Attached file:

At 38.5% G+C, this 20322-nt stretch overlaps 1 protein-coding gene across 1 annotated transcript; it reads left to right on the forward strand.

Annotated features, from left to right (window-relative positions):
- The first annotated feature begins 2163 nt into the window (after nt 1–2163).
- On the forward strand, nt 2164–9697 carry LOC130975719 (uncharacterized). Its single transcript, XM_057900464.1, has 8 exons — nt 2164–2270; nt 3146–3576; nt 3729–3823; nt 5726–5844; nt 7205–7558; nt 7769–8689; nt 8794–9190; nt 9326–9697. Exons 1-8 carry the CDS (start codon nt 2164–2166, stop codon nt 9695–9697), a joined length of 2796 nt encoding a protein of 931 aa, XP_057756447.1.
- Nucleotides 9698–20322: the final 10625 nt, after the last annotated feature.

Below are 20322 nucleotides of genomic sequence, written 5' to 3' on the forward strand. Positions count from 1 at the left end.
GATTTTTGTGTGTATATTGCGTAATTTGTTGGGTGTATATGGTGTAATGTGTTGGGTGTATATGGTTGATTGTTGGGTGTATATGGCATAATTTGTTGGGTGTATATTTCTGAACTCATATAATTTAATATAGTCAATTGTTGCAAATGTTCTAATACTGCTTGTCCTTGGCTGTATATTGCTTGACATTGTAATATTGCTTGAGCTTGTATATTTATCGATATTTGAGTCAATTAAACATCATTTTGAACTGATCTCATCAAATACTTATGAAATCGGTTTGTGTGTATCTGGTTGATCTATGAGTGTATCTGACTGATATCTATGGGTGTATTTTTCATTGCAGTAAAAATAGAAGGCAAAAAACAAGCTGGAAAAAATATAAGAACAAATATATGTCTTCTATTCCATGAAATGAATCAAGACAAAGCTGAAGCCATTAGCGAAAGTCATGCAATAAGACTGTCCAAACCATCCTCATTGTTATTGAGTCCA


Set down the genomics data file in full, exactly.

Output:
At 38.5% G+C, this 20322-nt stretch overlaps 1 protein-coding gene across 1 annotated transcript; it reads left to right on the forward strand.

Annotated features, from left to right (window-relative positions):
- The first annotated feature begins 2163 nt into the window (after nt 1–2163).
- On the forward strand, nt 2164–9697 carry LOC130975719 (uncharacterized). Its single transcript, XM_057900464.1, has 8 exons — nt 2164–2270; nt 3146–3576; nt 3729–3823; nt 5726–5844; nt 7205–7558; nt 7769–8689; nt 8794–9190; nt 9326–9697. Exons 1-8 carry the CDS (start codon nt 2164–2166, stop codon nt 9695–9697), a joined length of 2796 nt encoding a protein of 931 aa, XP_057756447.1.
- Nucleotides 9698–20322: the final 10625 nt, after the last annotated feature.

Below are 20322 nucleotides of genomic sequence, written 5' to 3' on the forward strand. Positions count from 1 at the left end.
GATTTTTGTGTGTATATTGCGTAATTTGTTGGGTGTATATGGTGTAATGTGTTGGGTGTATATGGTTGATTGTTGGGTGTATATGGCATAATTTGTTGGGTGTATATTTCTGAACTCATATAATTTAATATAGTCAATTGTTGCAAATGTTCTAATACTGCTTGTCCTTGGCTGTATATTGCTTGACATTGTAATATTGCTTGAGCTTGTATATTTATCGATATTTGAGTCAATTAAACATCATTTTGAACTGATCTCATCAAATACTTATGAAATCGGTTTGTGTGTATCTGGTTGATCTATGAGTGTATCTGACTGATATCTATGGGTGTATTTTTCATTGCAGTAAAAATAGAAGGCAAAAAACAAGCTGGAAAAAATATAAGAACAAATATATGTCTTCTATTCCATGAAATGAATCAAGACAAAGCTGAAGCCATTAGCGAAAGTCATGCAATAAGACTGTCCAAACCATCCTCATTGTTATTGAGTCCA